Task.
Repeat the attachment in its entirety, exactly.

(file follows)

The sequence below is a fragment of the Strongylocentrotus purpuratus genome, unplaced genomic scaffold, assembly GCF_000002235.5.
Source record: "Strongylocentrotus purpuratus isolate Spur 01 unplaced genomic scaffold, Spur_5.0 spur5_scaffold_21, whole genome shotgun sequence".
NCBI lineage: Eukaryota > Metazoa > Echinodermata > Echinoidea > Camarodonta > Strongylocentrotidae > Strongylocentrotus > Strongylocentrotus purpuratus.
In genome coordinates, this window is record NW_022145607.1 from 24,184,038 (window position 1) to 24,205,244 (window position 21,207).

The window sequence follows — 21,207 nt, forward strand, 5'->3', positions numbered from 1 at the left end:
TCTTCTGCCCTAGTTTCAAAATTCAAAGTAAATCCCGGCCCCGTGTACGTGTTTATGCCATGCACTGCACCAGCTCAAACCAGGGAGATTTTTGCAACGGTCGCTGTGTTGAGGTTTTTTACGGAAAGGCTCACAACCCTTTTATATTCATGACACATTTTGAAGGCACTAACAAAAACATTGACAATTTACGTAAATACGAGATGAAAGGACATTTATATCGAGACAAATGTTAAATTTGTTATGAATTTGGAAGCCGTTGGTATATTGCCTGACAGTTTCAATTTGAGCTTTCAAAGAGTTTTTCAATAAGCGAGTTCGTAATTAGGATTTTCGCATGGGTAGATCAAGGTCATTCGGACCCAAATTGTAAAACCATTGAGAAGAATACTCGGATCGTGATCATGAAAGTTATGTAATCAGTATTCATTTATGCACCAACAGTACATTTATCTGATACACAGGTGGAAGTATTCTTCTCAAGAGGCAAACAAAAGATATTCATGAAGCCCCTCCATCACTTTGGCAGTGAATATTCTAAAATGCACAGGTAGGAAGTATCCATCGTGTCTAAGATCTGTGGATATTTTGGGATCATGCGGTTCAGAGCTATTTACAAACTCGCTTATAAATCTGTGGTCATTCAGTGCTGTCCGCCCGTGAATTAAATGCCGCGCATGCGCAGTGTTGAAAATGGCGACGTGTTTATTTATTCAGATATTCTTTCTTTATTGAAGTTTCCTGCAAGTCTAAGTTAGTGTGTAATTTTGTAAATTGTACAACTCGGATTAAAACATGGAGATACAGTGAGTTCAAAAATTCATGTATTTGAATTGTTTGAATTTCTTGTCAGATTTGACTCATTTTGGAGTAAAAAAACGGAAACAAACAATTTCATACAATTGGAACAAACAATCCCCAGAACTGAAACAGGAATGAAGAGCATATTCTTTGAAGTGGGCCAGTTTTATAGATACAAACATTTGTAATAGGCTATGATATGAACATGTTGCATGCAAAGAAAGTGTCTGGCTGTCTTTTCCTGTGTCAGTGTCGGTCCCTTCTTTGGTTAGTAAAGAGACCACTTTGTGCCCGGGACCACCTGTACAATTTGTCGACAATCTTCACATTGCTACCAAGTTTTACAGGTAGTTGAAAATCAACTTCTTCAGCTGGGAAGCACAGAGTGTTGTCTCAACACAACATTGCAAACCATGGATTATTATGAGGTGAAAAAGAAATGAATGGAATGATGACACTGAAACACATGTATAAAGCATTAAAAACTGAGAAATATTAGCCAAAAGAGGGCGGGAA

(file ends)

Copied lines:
The sequence below is a fragment of the Strongylocentrotus purpuratus genome, unplaced genomic scaffold, assembly GCF_000002235.5.
Source record: "Strongylocentrotus purpuratus isolate Spur 01 unplaced genomic scaffold, Spur_5.0 spur5_scaffold_21, whole genome shotgun sequence".
NCBI lineage: Eukaryota > Metazoa > Echinodermata > Echinoidea > Camarodonta > Strongylocentrotidae > Strongylocentrotus > Strongylocentrotus purpuratus.
In genome coordinates, this window is record NW_022145607.1 from 24,184,038 (window position 1) to 24,205,244 (window position 21,207).

The window sequence follows — 21,207 nt, forward strand, 5'->3', positions numbered from 1 at the left end:
TCTTCTGCCCTAGTTTCAAAATTCAAAGTAAATCCCGGCCCCGTGTACGTGTTTATGCCATGCACTGCACCAGCTCAAACCAGGGAGATTTTTGCAACGGTCGCTGTGTTGAGGTTTTTTACGGAAAGGCTCACAACCCTTTTATATTCATGACACATTTTGAAGGCACTAACAAAAACATTGACAATTTACGTAAATACGAGATGAAAGGACATTTATATCGAGACAAATGTTAAATTTGTTATGAATTTGGAAGCCGTTGGTATATTGCCTGACAGTTTCAATTTGAGCTTTCAAAGAGTTTTTCAATAAGCGAGTTCGTAATTAGGATTTTCGCATGGGTAGATCAAGGTCATTCGGACCCAAATTGTAAAACCATTGAGAAGAATACTCGGATCGTGATCATGAAAGTTATGTAATCAGTATTCATTTATGCACCAACAGTACATTTATCTGATACACAGGTGGAAGTATTCTTCTCAAGAGGCAAACAAAAGATATTCATGAAGCCCCTCCATCACTTTGGCAGTGAATATTCTAAAATGCACAGGTAGGAAGTATCCATCGTGTCTAAGATCTGTGGATATTTTGGGATCATGCGGTTCAGAGCTATTTACAAACTCGCTTATAAATCTGTGGTCATTCAGTGCTGTCCGCCCGTGAATTAAATGCCGCGCATGCGCAGTGTTGAAAATGGCGACGTGTTTATTTATTCAGATATTCTTTCTTTATTGAAGTTTCCTGCAAGTCTAAGTTAGTGTGTAATTTTGTAAATTGTACAACTCGGATTAAAACATGGAGATACAGTGAGTTCAAAAATTCATGTATTTGAATTGTTTGAATTTCTTGTCAGATTTGACTCATTTTGGAGTAAAAAAACGGAAACAAACAATTTCATACAATTGGAACAAACAATCCCCAGAACTGAAACAGGAATGAAGAGCATATTCTTTGAAGTGGGCCAGTTTTATAGATACAAACATTTGTAATAGGCTATGATATGAACATGTTGCATGCAAAGAAAGTGTCTGGCTGTCTTTTCCTGTGTCAGTGTCGGTCCCTTCTTTGGTTAGTAAAGAGACCACTTTGTGCCCGGGACCACCTGTACAATTTGTCGACAATCTTCACATTGCTACCAAGTTTTACAGGTAGTTGAAAATCAACTTCTTCAGCTGGGAAGCACAGAGTGTTGTCTCAACACAACATTGCAAACCATGGATTATTATGAGGTGAAAAAGAAATGAATGGAATGATGACACTGAAACACATGTATAAAGCATTAAAAACTGAGAAATATTAGCCAAAAGAGGGCGGGAA